Bariamis D, Iakovidis DK, Maroulis D - BMC Bioinformatics (2010)

The distribution of spot diameters in the data set compared to the modified normal distribution Nm (x ; μ, σ) with μ = 8.07 and σ = 1.66.
© Copyright Policy - open-access
Related In: Results  -  Collection

License
Show All Figures
getmorefigures.php?uid=PMC2823709&req=5

Figure 6: The distribution of spot diameters in the data set compared to the modified normal distribution Nm (x ; μ, σ) with μ = 8.07 and σ = 1.66.
Mentions: Two data sets were used for the evaluation of M3G. The first data set consists of 54 cDNA microarray images from the Stanford Microarray Database [29]. The images are TIFF files with a resolution of 1900 × 5500 pixels and 16-bit grey level depth. Each image includes 48 blocks of 870 spots each, resulting in a total of 2,255,040 spots in the data set. These images have been produced for the study of the gene expression profiles of 54 specimens of BCR-ABL-positive and -negative acute lymphoblastic leukemia [30]. This data set is a superset of the one used by the preliminary version of the proposed method [19] and the genetic algorithm approach proposed in [15]. This data set is accompanied by ground truth annotations regarding the positions and the sizes of the spots. Fig. 6 visually validates the resemblance of the distribution of the sizes of the spots in the data set to the Nm(x; μ, σ) distribution.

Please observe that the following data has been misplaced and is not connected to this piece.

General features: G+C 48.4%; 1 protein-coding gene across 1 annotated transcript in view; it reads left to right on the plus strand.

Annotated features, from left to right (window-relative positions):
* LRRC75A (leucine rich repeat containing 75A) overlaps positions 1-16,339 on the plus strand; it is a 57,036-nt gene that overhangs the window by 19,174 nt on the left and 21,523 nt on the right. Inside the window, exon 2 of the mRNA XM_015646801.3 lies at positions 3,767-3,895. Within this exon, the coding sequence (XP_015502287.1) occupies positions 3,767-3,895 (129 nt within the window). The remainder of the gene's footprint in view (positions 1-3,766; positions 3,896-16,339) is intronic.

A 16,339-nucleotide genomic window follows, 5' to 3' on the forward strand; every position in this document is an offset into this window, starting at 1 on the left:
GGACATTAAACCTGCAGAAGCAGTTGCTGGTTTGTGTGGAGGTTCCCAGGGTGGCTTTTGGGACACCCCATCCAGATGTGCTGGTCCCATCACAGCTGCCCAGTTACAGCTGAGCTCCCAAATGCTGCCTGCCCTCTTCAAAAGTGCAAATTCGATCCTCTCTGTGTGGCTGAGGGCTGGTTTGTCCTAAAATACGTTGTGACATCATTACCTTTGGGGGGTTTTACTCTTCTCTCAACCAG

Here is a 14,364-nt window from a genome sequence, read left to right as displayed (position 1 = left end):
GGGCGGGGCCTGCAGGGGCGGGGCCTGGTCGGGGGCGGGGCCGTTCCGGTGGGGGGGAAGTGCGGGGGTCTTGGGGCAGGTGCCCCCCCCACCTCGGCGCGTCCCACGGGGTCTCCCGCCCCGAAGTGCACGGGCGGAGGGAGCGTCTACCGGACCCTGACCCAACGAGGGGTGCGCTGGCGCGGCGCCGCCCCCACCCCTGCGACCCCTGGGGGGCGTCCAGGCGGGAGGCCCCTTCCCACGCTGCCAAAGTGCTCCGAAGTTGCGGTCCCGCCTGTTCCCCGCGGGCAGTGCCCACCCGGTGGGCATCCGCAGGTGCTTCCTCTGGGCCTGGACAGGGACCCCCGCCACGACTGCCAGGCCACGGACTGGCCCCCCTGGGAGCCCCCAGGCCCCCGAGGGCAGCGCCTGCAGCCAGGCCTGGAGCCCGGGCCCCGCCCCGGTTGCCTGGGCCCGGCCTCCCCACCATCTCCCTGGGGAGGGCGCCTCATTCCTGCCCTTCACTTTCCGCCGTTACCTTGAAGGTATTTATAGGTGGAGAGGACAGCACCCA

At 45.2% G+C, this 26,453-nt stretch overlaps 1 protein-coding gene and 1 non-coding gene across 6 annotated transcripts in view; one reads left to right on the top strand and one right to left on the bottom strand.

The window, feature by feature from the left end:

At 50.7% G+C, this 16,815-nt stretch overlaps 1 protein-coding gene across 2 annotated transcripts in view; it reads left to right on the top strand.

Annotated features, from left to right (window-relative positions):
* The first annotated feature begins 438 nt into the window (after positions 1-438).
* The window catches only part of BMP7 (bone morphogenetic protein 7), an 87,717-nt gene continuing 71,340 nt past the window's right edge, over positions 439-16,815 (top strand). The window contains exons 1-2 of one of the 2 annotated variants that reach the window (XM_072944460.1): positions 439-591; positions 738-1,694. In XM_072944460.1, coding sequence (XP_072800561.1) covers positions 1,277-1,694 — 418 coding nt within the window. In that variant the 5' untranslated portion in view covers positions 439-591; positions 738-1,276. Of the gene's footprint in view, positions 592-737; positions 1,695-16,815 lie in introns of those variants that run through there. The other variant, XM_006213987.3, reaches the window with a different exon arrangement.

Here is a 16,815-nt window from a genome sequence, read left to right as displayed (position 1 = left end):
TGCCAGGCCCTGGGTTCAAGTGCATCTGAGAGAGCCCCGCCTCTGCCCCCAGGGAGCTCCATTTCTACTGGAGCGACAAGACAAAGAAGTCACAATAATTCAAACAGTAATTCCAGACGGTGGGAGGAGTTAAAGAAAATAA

Bottom Line: The optimal positioning of the lines is determined by maximizing the margin between these rows and columns by using a maximum margin linear classifier, effectively facilitating the localization of the spots.The results show that M3G outperforms state of the art methods, demonstrating robustness in the presence of noise and artefacts.The proposed method performs highly accurate gridding in the presence of noise and artefacts, while taking into account the input image rotation.

View Article: PubMed Central - HTML - PubMed

Affiliation: Department of Informatics and Telecommunications, University of Athens, Athens, Greece. d.bariamis@di.uoa.gr